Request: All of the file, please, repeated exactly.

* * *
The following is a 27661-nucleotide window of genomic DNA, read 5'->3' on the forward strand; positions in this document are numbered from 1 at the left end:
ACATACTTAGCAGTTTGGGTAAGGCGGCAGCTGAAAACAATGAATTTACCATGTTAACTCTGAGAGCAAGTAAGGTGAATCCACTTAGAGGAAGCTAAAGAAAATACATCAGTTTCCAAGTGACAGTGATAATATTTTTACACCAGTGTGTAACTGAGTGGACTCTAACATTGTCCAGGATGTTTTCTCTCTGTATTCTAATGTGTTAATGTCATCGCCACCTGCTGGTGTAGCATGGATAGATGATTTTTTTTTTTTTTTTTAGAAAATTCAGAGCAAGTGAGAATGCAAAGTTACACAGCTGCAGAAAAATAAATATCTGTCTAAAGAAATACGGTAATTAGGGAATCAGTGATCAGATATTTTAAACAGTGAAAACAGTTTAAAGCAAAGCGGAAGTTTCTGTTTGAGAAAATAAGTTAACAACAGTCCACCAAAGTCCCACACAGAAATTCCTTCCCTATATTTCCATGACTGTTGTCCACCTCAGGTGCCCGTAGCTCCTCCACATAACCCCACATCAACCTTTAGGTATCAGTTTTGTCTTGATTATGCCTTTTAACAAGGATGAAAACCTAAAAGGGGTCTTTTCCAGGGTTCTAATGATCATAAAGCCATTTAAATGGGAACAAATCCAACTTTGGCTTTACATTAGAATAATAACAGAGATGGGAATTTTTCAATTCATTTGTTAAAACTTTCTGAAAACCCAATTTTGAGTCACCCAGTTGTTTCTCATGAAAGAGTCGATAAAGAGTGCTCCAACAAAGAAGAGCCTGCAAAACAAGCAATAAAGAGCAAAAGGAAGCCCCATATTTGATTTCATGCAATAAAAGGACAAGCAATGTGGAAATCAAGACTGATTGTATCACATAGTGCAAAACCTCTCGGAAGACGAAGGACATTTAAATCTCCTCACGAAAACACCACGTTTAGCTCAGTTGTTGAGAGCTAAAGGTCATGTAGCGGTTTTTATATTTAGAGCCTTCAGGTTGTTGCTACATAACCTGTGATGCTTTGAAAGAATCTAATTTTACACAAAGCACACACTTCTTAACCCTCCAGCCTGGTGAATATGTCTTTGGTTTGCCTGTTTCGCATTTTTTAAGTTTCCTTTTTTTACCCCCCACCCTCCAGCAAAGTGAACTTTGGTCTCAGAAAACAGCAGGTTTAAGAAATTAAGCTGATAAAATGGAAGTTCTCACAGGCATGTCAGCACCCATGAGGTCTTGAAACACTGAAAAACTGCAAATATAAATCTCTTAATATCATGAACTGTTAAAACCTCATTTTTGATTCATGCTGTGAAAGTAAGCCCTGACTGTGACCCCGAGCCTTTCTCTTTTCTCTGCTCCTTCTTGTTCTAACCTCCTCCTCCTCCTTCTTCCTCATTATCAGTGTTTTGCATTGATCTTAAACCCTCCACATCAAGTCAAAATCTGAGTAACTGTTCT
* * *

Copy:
The following is a 27661-nucleotide window of genomic DNA, read 5'->3' on the forward strand; positions in this document are numbered from 1 at the left end:
ACATACTTAGCAGTTTGGGTAAGGCGGCAGCTGAAAACAATGAATTTACCATGTTAACTCTGAGAGCAAGTAAGGTGAATCCACTTAGAGGAAGCTAAAGAAAATACATCAGTTTCCAAGTGACAGTGATAATATTTTTACACCAGTGTGTAACTGAGTGGACTCTAACATTGTCCAGGATGTTTTCTCTCTGTATTCTAATGTGTTAATGTCATCGCCACCTGCTGGTGTAGCATGGATAGATGATTTTTTTTTTTTTTTTTAGAAAATTCAGAGCAAGTGAGAATGCAAAGTTACACAGCTGCAGAAAAATAAATATCTGTCTAAAGAAATACGGTAATTAGGGAATCAGTGATCAGATATTTTAAACAGTGAAAACAGTTTAAAGCAAAGCGGAAGTTTCTGTTTGAGAAAATAAGTTAACAACAGTCCACCAAAGTCCCACACAGAAATTCCTTCCCTATATTTCCATGACTGTTGTCCACCTCAGGTGCCCGTAGCTCCTCCACATAACCCCACATCAACCTTTAGGTATCAGTTTTGTCTTGATTATGCCTTTTAACAAGGATGAAAACCTAAAAGGGGTCTTTTCCAGGGTTCTAATGATCATAAAGCCATTTAAATGGGAACAAATCCAACTTTGGCTTTACATTAGAATAATAACAGAGATGGGAATTTTTCAATTCATTTGTTAAAACTTTCTGAAAACCCAATTTTGAGTCACCCAGTTGTTTCTCATGAAAGAGTCGATAAAGAGTGCTCCAACAAAGAAGAGCCTGCAAAACAAGCAATAAAGAGCAAAAGGAAGCCCCATATTTGATTTCATGCAATAAAAGGACAAGCAATGTGGAAATCAAGACTGATTGTATCACATAGTGCAAAACCTCTCGGAAGACGAAGGACATTTAAATCTCCTCACGAAAACACCACGTTTAGCTCAGTTGTTGAGAGCTAAAGGTCATGTAGCGGTTTTTATATTTAGAGCCTTCAGGTTGTTGCTACATAACCTGTGATGCTTTGAAAGAATCTAATTTTACACAAAGCACACACTTCTTAACCCTCCAGCCTGGTGAATATGTCTTTGGTTTGCCTGTTTCGCATTTTTTAAGTTTCCTTTTTTTACCCCCCACCCTCCAGCAAAGTGAACTTTGGTCTCAGAAAACAGCAGGTTTAAGAAATTAAGCTGATAAAATGGAAGTTCTCACAGGCATGTCAGCACCCATGAGGTCTTGAAACACTGAAAAACTGCAAATATAAATCTCTTAATATCATGAACTGTTAAAACCTCATTTTTGATTCATGCTGTGAAAGTAAGCCCTGACTGTGACCCCGAGCCTTTCTCTTTTCTCTGCTCCTTCTTGTTCTAACCTCCTCCTCCTCCTTCTTCCTCATTATCAGTGTTTTGCATTGATCTTAAACCCTCCACATCAAGTCAAAATCTGAGTAACTGTTCT